The models come together in the DesignPlayer engine. It unifies software and hardware development by tying in an engine to run the hardware model as well as a link to the user's software development environment. DesignPlayer includes a very high-speed API to allow software to communicate with the hardware model. Drivers for the hardware can be developed in any standard language, including C/C++, assembly, or Java.

Drivers can communicate to the hardware model in DesignPlayer through the API or a socket (Fig. 2a and Fig. 2b). In the latter case, the driver executes as a separate program. Decoupling with sockets enables the driver to run on a different processor than DesignPlayer in a multiple processor configuration, or even on a different networked computer. The user's software debugger works without modification and handles breakpoints, single stepping, reading registers, and all other operations common to software debug.

Carbonized models represent one form of linkable object that can be tied into the environment. Bus transactors are another form. Carbon offers an expanding roster of ready-to-go DesignPlayers for transactors. That roster presently includes Gigabit Ethernet, PCI, PCI-X, PCI Express, SPI-3/4, AGP, DDR, QDR, and USB 2.0.

These transactors create a common communication link between the software and hardware worlds. As a result, the software development environment remains completely independent of the hardware development environment. Software developers continue to use their favorite languages, compilers, and debuggers. But the difference is that DesignPlayer allows them to run their drivers, firmware, and diagnostic software on a model of the target hardware that matches its response perfectly.

A critical aspect of DesignPlayer that is very important to software developers is the fact that it is clock-driven, acting as a slave to, and not a master of, time. "Real hardware does nothing interesting until it's stimulated by software," says Josh Marantz, Carbon's vice president of engineering. "Whereas a simulator takes the other view in which the hardware controls time. In this respect, DesignPlayer behaves exactly like the real hardware it is modeling."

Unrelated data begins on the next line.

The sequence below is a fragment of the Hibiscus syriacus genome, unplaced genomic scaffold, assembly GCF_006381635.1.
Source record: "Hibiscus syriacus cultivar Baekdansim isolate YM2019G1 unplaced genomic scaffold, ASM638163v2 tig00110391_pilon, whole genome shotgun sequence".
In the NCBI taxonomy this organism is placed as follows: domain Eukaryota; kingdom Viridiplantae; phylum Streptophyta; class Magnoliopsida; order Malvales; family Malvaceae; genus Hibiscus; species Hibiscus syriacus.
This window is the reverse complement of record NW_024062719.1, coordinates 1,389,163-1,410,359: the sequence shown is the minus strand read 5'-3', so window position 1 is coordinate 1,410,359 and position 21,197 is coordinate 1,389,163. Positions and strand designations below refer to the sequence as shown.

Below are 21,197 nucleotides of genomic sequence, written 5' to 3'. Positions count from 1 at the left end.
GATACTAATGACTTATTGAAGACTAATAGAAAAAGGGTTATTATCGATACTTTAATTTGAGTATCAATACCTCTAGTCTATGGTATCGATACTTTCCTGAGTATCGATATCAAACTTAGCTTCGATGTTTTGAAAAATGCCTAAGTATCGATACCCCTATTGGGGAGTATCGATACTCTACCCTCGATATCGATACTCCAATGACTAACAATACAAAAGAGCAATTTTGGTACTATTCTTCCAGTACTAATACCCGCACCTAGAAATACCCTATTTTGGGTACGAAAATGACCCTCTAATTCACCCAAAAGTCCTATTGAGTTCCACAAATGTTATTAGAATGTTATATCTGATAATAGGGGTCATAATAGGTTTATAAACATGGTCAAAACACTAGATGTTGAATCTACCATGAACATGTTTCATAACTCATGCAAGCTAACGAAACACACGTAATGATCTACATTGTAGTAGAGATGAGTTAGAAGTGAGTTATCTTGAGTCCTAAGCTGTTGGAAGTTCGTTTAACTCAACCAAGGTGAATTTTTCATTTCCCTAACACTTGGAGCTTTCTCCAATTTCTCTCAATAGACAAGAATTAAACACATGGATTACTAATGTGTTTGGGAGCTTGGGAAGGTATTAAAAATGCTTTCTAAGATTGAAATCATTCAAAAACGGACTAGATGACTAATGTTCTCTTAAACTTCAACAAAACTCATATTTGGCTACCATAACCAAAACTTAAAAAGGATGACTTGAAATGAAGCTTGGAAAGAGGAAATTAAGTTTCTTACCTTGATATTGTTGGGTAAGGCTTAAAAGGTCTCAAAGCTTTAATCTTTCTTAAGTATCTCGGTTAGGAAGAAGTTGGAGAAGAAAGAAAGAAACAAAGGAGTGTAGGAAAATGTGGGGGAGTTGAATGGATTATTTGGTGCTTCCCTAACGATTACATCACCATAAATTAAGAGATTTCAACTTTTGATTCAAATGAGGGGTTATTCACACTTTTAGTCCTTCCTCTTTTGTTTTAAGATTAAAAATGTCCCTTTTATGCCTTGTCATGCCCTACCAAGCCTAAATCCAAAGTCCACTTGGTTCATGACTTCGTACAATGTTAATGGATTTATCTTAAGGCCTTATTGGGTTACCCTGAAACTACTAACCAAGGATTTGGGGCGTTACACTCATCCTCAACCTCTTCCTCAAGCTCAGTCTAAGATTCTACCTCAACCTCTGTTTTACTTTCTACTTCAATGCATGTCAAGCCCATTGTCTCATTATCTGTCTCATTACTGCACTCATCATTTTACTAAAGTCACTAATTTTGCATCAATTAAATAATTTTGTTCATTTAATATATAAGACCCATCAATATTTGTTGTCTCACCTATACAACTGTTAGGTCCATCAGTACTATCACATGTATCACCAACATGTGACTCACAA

Another critical feature of DesignPlayer is its Configuration Manager, which affords the ability to automatically and dynamically configure the hardware model at run time. A software team may be attempting to anticipate many different hardware configurations.

For example, the team may be checking its software's viability on one version of a switch fabric with 20 nodes and another with 30 nodes. The Configuration Manager handles this hardware configuration seamlessly. It eliminates the need for a plethora of different hardware configurations that would otherwise be required, not to mention the time wasted in hardware recompilation. Configuration Manager allows the hardware team to compile once and then build alternate simulation environments very quickly.

The overall performance gains of Carbon's technology have been borne out by the experiences of early customers. One, a designer of a CPU chip set with 1.5 million gates, was achieving execution speeds in simulation of 112 Hz. With the chip set modeled in DesignPlayer, the resulting execution speed was 2.297 kHz. Another customer's 3-million-gate CPU system ASIC simulated at 93 Hz. The Carbonized version ran in DesignPlayer at 1.091 kHz.

SpeedCompiler is priced at $100,000 while DesignPlayer ranges from $5000 to $15,000 depending on volume. Transactors range from $1000 to $3000 depending on volume. All prices are per-year prices for annual subscriptions. Products are available now.